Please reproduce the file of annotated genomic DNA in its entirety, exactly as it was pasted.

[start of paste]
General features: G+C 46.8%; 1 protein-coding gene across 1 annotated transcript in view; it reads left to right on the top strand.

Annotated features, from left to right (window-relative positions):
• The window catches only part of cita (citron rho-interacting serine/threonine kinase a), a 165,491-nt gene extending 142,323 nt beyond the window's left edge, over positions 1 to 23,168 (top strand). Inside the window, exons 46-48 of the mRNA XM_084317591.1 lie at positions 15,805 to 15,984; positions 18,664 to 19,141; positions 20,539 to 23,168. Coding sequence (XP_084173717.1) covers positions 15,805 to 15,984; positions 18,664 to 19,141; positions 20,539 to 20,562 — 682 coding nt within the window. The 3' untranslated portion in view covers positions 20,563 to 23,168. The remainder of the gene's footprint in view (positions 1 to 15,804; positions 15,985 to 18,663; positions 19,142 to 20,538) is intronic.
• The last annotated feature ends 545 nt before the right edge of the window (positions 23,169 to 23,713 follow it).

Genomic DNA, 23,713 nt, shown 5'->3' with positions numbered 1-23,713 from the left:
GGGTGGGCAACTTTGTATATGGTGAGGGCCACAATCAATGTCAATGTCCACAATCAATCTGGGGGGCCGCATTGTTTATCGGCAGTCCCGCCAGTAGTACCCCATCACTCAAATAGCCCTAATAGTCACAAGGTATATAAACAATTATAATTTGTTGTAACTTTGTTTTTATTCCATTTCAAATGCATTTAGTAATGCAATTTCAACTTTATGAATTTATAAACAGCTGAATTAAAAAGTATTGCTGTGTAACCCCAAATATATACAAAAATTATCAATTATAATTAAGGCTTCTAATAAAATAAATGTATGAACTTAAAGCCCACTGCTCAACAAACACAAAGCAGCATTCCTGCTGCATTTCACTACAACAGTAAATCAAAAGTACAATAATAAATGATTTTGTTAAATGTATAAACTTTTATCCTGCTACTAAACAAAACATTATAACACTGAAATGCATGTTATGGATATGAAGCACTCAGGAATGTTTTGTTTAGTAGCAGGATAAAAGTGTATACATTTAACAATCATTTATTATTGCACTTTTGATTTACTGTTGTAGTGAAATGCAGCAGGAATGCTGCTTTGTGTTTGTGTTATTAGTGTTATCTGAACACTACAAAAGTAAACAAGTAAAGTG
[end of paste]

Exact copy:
General features: G+C 46.8%; 1 protein-coding gene across 1 annotated transcript in view; it reads left to right on the top strand.

Annotated features, from left to right (window-relative positions):
• The window catches only part of cita (citron rho-interacting serine/threonine kinase a), a 165,491-nt gene extending 142,323 nt beyond the window's left edge, over positions 1 to 23,168 (top strand). Inside the window, exons 46-48 of the mRNA XM_084317591.1 lie at positions 15,805 to 15,984; positions 18,664 to 19,141; positions 20,539 to 23,168. Coding sequence (XP_084173717.1) covers positions 15,805 to 15,984; positions 18,664 to 19,141; positions 20,539 to 20,562 — 682 coding nt within the window. The 3' untranslated portion in view covers positions 20,563 to 23,168. The remainder of the gene's footprint in view (positions 1 to 15,804; positions 15,985 to 18,663; positions 19,142 to 20,538) is intronic.
• The last annotated feature ends 545 nt before the right edge of the window (positions 23,169 to 23,713 follow it).

Genomic DNA, 23,713 nt, shown 5'->3' with positions numbered 1-23,713 from the left:
GGGTGGGCAACTTTGTATATGGTGAGGGCCACAATCAATGTCAATGTCCACAATCAATCTGGGGGGCCGCATTGTTTATCGGCAGTCCCGCCAGTAGTACCCCATCACTCAAATAGCCCTAATAGTCACAAGGTATATAAACAATTATAATTTGTTGTAACTTTGTTTTTATTCCATTTCAAATGCATTTAGTAATGCAATTTCAACTTTATGAATTTATAAACAGCTGAATTAAAAAGTATTGCTGTGTAACCCCAAATATATACAAAAATTATCAATTATAATTAAGGCTTCTAATAAAATAAATGTATGAACTTAAAGCCCACTGCTCAACAAACACAAAGCAGCATTCCTGCTGCATTTCACTACAACAGTAAATCAAAAGTACAATAATAAATGATTTTGTTAAATGTATAAACTTTTATCCTGCTACTAAACAAAACATTATAACACTGAAATGCATGTTATGGATATGAAGCACTCAGGAATGTTTTGTTTAGTAGCAGGATAAAAGTGTATACATTTAACAATCATTTATTATTGCACTTTTGATTTACTGTTGTAGTGAAATGCAGCAGGAATGCTGCTTTGTGTTTGTGTTATTAGTGTTATCTGAACACTACAAAAGTAAACAAGTAAAGTG